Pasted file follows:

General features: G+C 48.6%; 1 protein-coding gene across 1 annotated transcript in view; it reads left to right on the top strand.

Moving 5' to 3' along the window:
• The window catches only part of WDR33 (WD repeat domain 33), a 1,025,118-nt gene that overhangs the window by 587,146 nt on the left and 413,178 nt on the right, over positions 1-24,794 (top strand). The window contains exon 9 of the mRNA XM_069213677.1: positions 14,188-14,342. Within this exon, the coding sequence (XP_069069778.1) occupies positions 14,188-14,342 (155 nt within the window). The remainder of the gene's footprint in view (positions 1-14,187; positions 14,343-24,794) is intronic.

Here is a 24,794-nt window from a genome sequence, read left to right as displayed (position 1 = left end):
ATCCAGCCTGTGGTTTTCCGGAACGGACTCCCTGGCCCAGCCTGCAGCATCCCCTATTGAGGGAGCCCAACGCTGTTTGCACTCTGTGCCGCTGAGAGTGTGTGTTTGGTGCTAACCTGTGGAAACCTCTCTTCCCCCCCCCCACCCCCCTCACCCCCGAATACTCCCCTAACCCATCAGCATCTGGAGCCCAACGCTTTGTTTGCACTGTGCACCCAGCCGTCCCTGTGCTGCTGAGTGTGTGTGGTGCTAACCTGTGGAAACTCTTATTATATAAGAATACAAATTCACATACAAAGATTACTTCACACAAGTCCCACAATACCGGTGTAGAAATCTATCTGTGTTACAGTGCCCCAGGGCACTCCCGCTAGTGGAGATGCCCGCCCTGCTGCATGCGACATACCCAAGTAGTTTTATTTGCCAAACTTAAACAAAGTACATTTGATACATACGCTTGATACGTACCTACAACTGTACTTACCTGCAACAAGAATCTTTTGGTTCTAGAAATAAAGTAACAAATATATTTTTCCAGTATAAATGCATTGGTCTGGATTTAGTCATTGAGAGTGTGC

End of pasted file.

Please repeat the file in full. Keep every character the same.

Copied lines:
General features: G+C 48.6%; 1 protein-coding gene across 1 annotated transcript in view; it reads left to right on the top strand.

Moving 5' to 3' along the window:
• The window catches only part of WDR33 (WD repeat domain 33), a 1,025,118-nt gene that overhangs the window by 587,146 nt on the left and 413,178 nt on the right, over positions 1-24,794 (top strand). The window contains exon 9 of the mRNA XM_069213677.1: positions 14,188-14,342. Within this exon, the coding sequence (XP_069069778.1) occupies positions 14,188-14,342 (155 nt within the window). The remainder of the gene's footprint in view (positions 1-14,187; positions 14,343-24,794) is intronic.

Here is a 24,794-nt window from a genome sequence, read left to right as displayed (position 1 = left end):
ATCCAGCCTGTGGTTTTCCGGAACGGACTCCCTGGCCCAGCCTGCAGCATCCCCTATTGAGGGAGCCCAACGCTGTTTGCACTCTGTGCCGCTGAGAGTGTGTGTTTGGTGCTAACCTGTGGAAACCTCTCTTCCCCCCCCCCACCCCCCTCACCCCCGAATACTCCCCTAACCCATCAGCATCTGGAGCCCAACGCTTTGTTTGCACTGTGCACCCAGCCGTCCCTGTGCTGCTGAGTGTGTGTGGTGCTAACCTGTGGAAACTCTTATTATATAAGAATACAAATTCACATACAAAGATTACTTCACACAAGTCCCACAATACCGGTGTAGAAATCTATCTGTGTTACAGTGCCCCAGGGCACTCCCGCTAGTGGAGATGCCCGCCCTGCTGCATGCGACATACCCAAGTAGTTTTATTTGCCAAACTTAAACAAAGTACATTTGATACATACGCTTGATACGTACCTACAACTGTACTTACCTGCAACAAGAATCTTTTGGTTCTAGAAATAAAGTAACAAATATATTTTTCCAGTATAAATGCATTGGTCTGGATTTAGTCATTGAGAGTGTGC